Thanks for the education!
Jonathan Kolber

I think that depends on the extent to which quantum computer specific algorithms are developed for general purposes, and what specific technology ends up working for a large enough (enough qubits) quantum computer to be practical.

One school of thought is that QCs are only good for certain classes of computation, so would act more like a purpose specific component in a standard computer. Similar to the way a GPU is utilized specifically for graphics rendering (and those other parallel applications like machine learning). Most regular applications and most of the operating systems barely use the GPU, relying mostly on the CPU. A “QPU” ( I have not heard it called that, but it's a probable name) could be called into action when the computation required is appropriate.

My understanding is that currently these machines are enormous, have very large energy requirements and very low processing power (only a few qubits). A lot of them employ exotic materials or require super cooling. I tend to think there will be some breakthroughs in that area, if it hasn't already happened.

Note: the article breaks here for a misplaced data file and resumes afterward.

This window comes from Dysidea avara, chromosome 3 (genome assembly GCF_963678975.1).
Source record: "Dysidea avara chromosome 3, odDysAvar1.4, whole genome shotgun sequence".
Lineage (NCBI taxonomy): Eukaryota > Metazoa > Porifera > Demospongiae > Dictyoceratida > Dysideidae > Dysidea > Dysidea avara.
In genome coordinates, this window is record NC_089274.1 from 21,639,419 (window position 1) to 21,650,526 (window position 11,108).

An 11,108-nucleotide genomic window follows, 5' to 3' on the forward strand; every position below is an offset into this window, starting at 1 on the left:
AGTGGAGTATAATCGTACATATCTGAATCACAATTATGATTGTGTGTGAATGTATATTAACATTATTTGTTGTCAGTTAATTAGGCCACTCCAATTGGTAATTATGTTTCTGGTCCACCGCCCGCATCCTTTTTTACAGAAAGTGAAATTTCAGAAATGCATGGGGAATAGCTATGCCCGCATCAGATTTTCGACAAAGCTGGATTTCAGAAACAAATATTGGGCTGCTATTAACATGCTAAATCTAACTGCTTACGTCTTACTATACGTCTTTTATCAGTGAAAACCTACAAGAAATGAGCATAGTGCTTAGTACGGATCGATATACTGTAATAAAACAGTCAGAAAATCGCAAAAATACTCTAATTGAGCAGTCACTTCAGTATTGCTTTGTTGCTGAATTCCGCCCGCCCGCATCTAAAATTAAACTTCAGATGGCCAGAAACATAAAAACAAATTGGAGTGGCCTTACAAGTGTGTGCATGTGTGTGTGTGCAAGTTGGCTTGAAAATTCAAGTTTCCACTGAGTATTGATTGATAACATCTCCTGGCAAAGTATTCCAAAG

One of the most discussed applications is in cryptography. Many forms of encryption rely on the difficulty in finding prime number factors of very large numbers. i.e. take two very large prime numbers and multiple them to get an enormous number and use that number to do the encryption, but require the original two prime numbers to do the decryption. QCs could apparently do that task — factoring — very quickly, rendering current encryption methods worthless. It doesn't take a big leap of the imagination to suspect that military and governments and other organisations would be very interested in both having that capability, and preventing it from being publically available. To know everyone else's secrets yet still keep your own. That is fairly inevitable, but it the meantime whoever has that ability has the upper hand in intercepting communications. After that transition period, we will require quantum communication methods to replace traditional encryption of communications and that advantage will disappear. Those quantum communication methods are fairly well advanced in research, and are literally spooky action at a distance. One experiment involved entangling lots of pairs of photons, beaming half of them to a satellite in orbit, and then manipulating the earth — based photons and measuring the same changes in the satellite photons. The accuracy is fairly low, something like 60% but there are error correction techniques that can be applied. The communication between entangled particles is instantaneous over any distance so could in theory enable, for example, real time communications with a future Mars colony. It should also in theory be very hard if not impossible to intercept. There's no cables or wireless transmission between sender and receiver so nothing to intercept.

Definitely a fascinating field to keep an eye on.

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